Philosophy

We believe that children’s innate curiosity, creativity and imagination should be nurtured.

In 2016 World Economic Forum’s report identified creativity, collaboration, teamwork, and emotional intelligence as key skills the world will need in 2020. Yet current education is increasingly driven by standardised testing and competition, over focusing on STEM (science, technology, engineering and maths) skills and academicism alongside making cuts to arts, physical and outdoor programs.

Current and future generations of children are being failed by a system that does not recognise their gifts, talents and unique ways of learning. We have an epidemic of depression among young people and high rates of suicide. Central to this is the mainstream model of education.

What type of intelligence and competencies do our children need to navigate the so-called VUCA (Volatile, Uncertain, Complex and Ambiguous) world of the 21st century? The film explores the deeper structural conditions that have led to the crisis in mainstream education and most importantly, examples of successful alternatives.

Some key facts:-

  •    27% of children drop out of school early in Australia – the structure of the current system condemns large numbers of children as failures.
  •    53% of teachers in Australia drop out within the first five years of teaching feeling disillusioned and unsupported.
  • NASA study on creative potential of their rocket scientists and engineers found less than 2% of all adults scored at genius level. When test was applied to 4-5 year old children 98% were at creative genius level.  This genius level dropped by 68% after five years of schooling.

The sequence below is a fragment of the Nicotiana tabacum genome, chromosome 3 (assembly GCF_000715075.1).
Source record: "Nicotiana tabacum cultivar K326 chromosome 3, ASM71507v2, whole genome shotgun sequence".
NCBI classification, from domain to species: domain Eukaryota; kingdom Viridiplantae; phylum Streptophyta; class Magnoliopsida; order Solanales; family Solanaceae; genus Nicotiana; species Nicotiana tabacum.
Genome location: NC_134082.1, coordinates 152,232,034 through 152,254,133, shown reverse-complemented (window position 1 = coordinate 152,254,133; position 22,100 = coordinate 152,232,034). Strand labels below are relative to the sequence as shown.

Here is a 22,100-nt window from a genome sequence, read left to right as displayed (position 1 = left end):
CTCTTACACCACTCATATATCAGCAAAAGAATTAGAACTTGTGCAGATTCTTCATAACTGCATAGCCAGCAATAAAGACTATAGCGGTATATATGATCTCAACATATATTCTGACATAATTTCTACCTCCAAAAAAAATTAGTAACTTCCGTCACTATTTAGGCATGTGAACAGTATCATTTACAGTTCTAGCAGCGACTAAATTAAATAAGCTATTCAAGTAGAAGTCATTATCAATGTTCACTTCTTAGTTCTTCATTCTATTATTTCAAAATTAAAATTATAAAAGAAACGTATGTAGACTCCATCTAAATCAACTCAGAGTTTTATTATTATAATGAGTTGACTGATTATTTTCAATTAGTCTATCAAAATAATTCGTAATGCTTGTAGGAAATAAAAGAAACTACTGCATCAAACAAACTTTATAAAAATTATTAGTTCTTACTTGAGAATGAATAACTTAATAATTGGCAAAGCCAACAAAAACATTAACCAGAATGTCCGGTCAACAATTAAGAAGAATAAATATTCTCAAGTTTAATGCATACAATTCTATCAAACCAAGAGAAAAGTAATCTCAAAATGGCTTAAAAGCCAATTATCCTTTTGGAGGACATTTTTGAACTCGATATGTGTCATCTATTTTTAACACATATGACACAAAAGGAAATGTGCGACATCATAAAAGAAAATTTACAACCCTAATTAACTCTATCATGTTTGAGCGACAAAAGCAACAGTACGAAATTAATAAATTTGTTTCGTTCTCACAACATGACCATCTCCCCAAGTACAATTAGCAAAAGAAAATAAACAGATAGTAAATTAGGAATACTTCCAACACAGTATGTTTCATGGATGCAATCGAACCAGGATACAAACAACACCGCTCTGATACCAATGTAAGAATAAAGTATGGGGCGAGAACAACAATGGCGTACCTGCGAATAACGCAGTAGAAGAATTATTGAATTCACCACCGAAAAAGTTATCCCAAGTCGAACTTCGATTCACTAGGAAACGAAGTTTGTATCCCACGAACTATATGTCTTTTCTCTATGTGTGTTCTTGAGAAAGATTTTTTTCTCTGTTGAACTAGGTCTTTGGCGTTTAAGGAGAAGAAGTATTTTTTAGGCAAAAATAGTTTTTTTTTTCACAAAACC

•   80% of students in USA suffer symptoms of anxiety  and there is an epidemic of depression among young people and high rates of suicide.
  •    50% of students in South Korea had suicidal thoughts.  South Korea is seen to have one of the top ranking education systems in the world in terms of academic achievement.
  •  Youth homelessness is connected to irrelevant curricula, neglect of under-achievers, poor teacher-student relationships and inflexible and alienating institutional structures.
  •    Quality education, particularly early childhood education, can reduce incidences of heart disease, obesity, hypertension and diabetes.
  •    In the USA, preschoolers (children aged 3-4) get expelled at a rate three times of Primary to Year 12 students.  This sets the children on a trajectory of low self esteem and a problematic engagement with the educational system.
  •    Australia has second highest rate of antidepressant prescriptions in the world after Iceland.
  •    In 2002, Western Australia ADHD prescriptions were among the highest in the developed world, exceeding the US national average.

Some Key Principles

  1. Acknowledging the WHOLE CHILD and their development. A new pedagogy provides a varied and balanced program that consciously cultivates the child’s physical, emotional, cognitive, social and spiritual development. Help to rethink how children and their education are perceived by parents and educators.
  2. Honouring IMAGINATION and CREATIVITY. Children are creative, imaginative humans beings. The film will show that all forms of art foster imagination and creativity which informs and supports all forms of academic learning.
  3. Fostering CURIOSITY. Curiosity is innate in children, yet by the time they finish high school it has frequently been diminished by fear of ridicule.
  4. Engaging CRITICAL THINKING. In a world of false news the learning the skill of critical, reflective thinking helps children find the essence and wisdom of the information.
  5. Awakening the GENIUS of each child – genius in connecting with a sense of purpose and meaning in life, providing an opportunity for each child to connect with their joy, their talents and many interests. This nurtures the most valuable resource for humanity – the passionate human mind.